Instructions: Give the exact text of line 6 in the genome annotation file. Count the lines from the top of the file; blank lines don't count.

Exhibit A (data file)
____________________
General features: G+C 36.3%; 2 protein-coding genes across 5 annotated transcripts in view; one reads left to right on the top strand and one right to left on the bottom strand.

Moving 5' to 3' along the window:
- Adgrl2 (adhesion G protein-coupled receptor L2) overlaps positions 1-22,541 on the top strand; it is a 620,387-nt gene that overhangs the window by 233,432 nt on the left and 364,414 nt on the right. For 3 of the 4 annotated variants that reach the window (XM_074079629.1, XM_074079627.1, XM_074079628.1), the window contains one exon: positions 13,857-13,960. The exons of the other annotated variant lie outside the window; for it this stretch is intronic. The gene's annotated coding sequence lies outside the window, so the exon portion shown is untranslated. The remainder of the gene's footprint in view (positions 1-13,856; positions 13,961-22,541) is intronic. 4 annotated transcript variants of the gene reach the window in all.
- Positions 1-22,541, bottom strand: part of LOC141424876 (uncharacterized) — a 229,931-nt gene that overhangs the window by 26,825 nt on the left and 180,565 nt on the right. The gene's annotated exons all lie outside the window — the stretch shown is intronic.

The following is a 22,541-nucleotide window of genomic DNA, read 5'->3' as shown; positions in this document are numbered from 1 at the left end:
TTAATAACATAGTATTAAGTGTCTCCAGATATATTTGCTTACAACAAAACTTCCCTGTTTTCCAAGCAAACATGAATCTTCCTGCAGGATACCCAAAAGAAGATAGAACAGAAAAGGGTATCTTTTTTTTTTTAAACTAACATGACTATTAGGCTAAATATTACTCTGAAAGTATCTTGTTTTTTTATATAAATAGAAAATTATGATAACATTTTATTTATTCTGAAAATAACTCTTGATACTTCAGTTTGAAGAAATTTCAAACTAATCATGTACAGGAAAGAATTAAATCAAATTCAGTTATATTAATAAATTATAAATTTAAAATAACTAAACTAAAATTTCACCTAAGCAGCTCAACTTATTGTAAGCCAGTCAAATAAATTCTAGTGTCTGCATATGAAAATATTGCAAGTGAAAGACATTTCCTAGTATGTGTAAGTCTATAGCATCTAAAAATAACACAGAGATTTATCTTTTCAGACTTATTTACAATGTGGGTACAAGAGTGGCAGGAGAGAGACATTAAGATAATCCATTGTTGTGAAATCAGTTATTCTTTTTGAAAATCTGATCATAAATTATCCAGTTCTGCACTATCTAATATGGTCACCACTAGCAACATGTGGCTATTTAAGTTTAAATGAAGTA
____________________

TTAATAACATAGTATTAAGTGTCTCCAGATATATTTGCTTACAACAAAACTTCCCTGTTTTCCAAGCAAACATGAATCTTCCTGCAGGATACCCAAAAGAAGATAGAACAGAAAAGGGTATCTTTTTTTTTTTAAACTAACATGACTATTAGGCTAAATATTACTCTGAAAGTATCTTGTTTTTTTATATAAATAGAAAATTATGATAACATTTTATTTATTCTGAAAATAACTCTTGATACTTCAGTTTGAAGAAATTTCAAACTAATCATGTACAGGAAAGAATTAAATCAAATTCAGTTATATTAATAAATTATAAATTTAAAATAACTAAACTAAAATTTCACCTAAGCAGCTCAACTTATTGTAAGCCAGTCAAATAAATTCTAGTGTCTGCATATGAAAATATTGCAAGTGAAAGACATTTCCTAGTATGTGTAAGTCTATAGCATCTAAAAATAACACAGAGATTTATCTTTTCAGACTTATTTACAATGTGGGTACAAGAGTGGCAGGAGAGAGACATTAAGATAATCCATTGTTGTGAAATCAGTTATTCTTTTTGAAAATCTGATCATAAATTATCCAGTTCTGCACTATCTAATATGGTCACCACTAGCAACATGTGGCTATTTAAGTTTAAATGAAGTA